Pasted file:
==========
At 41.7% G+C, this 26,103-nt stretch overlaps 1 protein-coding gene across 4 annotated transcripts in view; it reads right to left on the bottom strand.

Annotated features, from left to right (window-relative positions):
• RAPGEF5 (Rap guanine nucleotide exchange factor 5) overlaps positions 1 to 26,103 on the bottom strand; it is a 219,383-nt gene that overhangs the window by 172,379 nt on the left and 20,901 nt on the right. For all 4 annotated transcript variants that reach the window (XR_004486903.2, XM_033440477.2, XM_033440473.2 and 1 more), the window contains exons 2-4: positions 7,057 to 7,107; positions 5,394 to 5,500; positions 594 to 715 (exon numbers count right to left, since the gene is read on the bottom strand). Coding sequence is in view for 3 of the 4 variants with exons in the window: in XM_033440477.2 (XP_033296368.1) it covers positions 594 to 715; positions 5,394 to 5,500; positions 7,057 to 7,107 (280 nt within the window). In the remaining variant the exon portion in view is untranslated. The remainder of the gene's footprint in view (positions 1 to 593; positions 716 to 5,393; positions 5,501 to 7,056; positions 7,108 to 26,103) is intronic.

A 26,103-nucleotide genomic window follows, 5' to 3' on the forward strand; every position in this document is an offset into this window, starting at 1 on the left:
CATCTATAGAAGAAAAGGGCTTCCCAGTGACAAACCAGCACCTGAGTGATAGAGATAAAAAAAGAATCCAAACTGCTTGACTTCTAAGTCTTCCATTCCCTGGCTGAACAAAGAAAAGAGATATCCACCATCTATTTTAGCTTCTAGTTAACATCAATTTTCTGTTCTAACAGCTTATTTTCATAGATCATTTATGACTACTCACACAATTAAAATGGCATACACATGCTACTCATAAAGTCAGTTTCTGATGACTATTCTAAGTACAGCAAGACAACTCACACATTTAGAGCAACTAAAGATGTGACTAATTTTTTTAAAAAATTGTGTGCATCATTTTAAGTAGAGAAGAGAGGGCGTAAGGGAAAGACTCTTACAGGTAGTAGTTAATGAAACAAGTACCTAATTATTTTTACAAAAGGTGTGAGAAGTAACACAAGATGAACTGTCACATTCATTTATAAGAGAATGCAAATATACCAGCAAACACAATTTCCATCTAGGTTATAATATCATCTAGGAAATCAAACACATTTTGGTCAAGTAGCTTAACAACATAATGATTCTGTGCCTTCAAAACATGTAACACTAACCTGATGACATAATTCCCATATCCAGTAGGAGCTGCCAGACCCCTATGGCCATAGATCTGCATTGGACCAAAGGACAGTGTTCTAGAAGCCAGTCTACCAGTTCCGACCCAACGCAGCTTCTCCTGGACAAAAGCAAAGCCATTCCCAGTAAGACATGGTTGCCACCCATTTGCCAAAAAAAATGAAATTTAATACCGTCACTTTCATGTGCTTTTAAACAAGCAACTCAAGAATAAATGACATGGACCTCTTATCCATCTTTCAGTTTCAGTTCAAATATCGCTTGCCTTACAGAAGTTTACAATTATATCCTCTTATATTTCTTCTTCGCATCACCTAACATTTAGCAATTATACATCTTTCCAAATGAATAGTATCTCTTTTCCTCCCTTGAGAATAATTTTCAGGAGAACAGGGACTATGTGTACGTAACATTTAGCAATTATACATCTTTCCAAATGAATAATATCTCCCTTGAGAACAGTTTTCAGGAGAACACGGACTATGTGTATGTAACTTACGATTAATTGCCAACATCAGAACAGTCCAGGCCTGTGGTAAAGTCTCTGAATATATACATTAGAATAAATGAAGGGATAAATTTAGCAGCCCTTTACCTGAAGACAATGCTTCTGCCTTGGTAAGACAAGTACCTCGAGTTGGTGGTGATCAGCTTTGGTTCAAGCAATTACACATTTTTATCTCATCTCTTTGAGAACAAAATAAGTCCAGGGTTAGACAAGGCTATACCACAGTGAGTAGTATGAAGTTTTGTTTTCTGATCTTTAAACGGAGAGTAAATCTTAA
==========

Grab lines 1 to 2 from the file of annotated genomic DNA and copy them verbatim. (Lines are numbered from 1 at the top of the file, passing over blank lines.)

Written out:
At 41.7% G+C, this 26,103-nt stretch overlaps 1 protein-coding gene across 4 annotated transcripts in view; it reads right to left on the bottom strand.

Annotated features, from left to right (window-relative positions):